Monday, February 17, 2014

China Winter Blues

Ice sculptures in Harbin, a city in northern China (photo credit: Reuters/Aly Song)
Winter in China is hard. Ok, winter can be hard anywhere I guess. But I feel it's extra hard in China (for me). January was actually pretty mild. Towards the end of the month we even had one day where it hit 70F! I know! Now? It's back to near freezing with constant precipitation. It tried really hard to snow the other day, but it didn't stay around for long. I'm a firm believer in if it's cold then it should snow. Nanjing does not agree with me.

We live south of the Yangtze River, which means there is no central heating in homes and most buildings. Hotels and some nicer restaurants will have central air, but for the most part people heat their homes with standing heat pumps that are really inefficient. In all honesty, most people don't heat their homes because they don't want a high electricity bill - we are not most people. We usually have our heat pump (called a kong tiao) going all day along with two space heaters we move from room to room to take the edge off. Our home is comfortable and we've figured out to keep it warm (except the bathroom, the bathroom is always cold), it's when we're out in the elements (on our scooter - yikes!), or elsewhere that the cold creeps in. For example, Sundays when we go to church. We meet in a new building. It's all concrete and tile, not a single insulated wall anywhere. Last week when we got there, the outside door was open into the hall we meet in - letting all the cold air in. They have heating, but will only run it on Sunday which means it gets turned on about two hours before service starts. The room we use for our English service has high ceilings, tiled floors and one wall of windows. In other words, it doesn't get warm. One week, it was warmer outside than inside the church! But this is normal in China, it's just hard for us Westerners to get used to.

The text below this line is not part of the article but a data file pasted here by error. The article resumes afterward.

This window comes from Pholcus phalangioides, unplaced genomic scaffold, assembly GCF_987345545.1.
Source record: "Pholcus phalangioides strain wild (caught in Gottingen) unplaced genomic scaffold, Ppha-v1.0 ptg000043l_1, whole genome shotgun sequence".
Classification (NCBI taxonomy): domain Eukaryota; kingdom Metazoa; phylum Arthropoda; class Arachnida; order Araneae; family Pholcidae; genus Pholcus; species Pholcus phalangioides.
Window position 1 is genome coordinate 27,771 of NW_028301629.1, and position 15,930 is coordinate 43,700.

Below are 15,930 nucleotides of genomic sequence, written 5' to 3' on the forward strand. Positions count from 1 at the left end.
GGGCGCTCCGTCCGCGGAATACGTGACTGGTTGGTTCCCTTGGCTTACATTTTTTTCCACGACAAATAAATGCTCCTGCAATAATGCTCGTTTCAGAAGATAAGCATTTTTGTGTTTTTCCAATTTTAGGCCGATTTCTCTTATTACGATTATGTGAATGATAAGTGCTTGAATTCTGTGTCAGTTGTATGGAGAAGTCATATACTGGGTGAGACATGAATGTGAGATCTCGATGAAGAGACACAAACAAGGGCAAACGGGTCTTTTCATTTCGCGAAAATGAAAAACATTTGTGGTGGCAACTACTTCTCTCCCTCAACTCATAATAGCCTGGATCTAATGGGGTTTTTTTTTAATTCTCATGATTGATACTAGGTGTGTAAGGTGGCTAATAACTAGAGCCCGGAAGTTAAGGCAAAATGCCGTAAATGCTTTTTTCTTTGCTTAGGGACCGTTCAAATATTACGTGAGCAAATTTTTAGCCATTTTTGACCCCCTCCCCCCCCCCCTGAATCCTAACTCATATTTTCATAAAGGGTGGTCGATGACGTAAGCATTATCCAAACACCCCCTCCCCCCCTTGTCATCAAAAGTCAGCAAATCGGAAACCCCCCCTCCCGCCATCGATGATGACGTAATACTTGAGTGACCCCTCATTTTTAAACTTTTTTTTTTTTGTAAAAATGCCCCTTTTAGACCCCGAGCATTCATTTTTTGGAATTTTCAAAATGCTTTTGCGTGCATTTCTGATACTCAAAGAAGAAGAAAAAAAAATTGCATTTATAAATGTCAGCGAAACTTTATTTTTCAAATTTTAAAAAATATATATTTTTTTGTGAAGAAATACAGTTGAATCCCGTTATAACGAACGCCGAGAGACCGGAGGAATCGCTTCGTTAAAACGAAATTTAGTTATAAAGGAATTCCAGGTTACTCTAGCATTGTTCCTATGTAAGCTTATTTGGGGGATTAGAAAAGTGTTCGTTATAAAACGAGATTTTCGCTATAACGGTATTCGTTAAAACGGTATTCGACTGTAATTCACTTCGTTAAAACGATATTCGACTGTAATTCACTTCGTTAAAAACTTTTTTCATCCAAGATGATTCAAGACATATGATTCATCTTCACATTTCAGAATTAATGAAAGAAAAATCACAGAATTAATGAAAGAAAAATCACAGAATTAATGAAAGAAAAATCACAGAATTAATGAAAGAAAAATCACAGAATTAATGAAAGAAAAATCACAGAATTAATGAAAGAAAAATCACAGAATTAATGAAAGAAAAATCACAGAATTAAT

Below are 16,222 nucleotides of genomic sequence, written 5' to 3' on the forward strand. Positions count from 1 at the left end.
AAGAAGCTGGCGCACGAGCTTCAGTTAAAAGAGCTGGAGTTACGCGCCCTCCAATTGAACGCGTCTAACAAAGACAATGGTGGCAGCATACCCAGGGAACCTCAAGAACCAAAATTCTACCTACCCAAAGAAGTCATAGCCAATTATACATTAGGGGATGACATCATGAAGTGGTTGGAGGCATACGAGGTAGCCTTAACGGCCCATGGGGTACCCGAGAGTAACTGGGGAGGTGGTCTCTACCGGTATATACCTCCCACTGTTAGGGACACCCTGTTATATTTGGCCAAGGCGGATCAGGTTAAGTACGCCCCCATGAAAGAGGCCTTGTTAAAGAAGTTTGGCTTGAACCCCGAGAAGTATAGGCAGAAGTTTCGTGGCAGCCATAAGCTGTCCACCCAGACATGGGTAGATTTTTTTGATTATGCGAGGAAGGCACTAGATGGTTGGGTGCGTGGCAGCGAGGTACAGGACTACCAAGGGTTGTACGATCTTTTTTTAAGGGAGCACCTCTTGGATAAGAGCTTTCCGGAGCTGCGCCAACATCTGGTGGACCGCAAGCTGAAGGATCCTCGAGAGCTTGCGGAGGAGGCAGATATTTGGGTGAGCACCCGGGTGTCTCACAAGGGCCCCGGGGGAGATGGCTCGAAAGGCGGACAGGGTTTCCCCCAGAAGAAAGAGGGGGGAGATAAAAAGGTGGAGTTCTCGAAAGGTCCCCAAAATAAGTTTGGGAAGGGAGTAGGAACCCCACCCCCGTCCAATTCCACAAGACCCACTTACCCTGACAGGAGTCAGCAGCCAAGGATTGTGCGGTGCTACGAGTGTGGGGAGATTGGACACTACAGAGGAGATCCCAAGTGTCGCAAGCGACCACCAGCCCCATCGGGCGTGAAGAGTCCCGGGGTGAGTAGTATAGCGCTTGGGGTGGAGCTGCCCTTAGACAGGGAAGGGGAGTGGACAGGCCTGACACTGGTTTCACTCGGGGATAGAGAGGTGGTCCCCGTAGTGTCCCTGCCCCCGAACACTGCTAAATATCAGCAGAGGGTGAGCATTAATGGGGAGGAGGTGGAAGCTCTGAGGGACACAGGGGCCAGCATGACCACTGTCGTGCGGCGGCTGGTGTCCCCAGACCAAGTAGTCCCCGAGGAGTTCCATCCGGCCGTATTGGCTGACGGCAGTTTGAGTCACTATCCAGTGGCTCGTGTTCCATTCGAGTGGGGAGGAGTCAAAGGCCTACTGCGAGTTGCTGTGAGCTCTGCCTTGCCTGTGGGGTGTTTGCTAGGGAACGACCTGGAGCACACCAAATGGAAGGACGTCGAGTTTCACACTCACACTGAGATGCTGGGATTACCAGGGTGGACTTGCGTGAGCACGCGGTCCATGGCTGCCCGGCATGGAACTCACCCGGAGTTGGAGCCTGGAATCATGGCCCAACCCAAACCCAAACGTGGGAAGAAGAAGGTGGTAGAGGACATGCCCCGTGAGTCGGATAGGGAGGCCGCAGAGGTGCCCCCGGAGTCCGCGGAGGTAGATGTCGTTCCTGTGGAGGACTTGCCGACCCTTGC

Class was similar. December mornings spent sitting in a cold classroom were almost intolerable. My opinion is the tile floor makes it worse. Even if you have the heat pump running at full blast on high, your feet are still frozen. I started bringing those one-use hand and foot warmers to stick in my shoes (they made a huge difference). 

The funny thing is, temperatures get lower in the winter where I'm from in the States than they do where I live in China. However, I feel it's colder here because of the lack of indoor heat. Call me crazy, but I guess when you go from your nicely heated home to your car (which has seat warmers) to a heated office building you don't "feel" the cold as much. 

In other words, I'm ready for Spring. 

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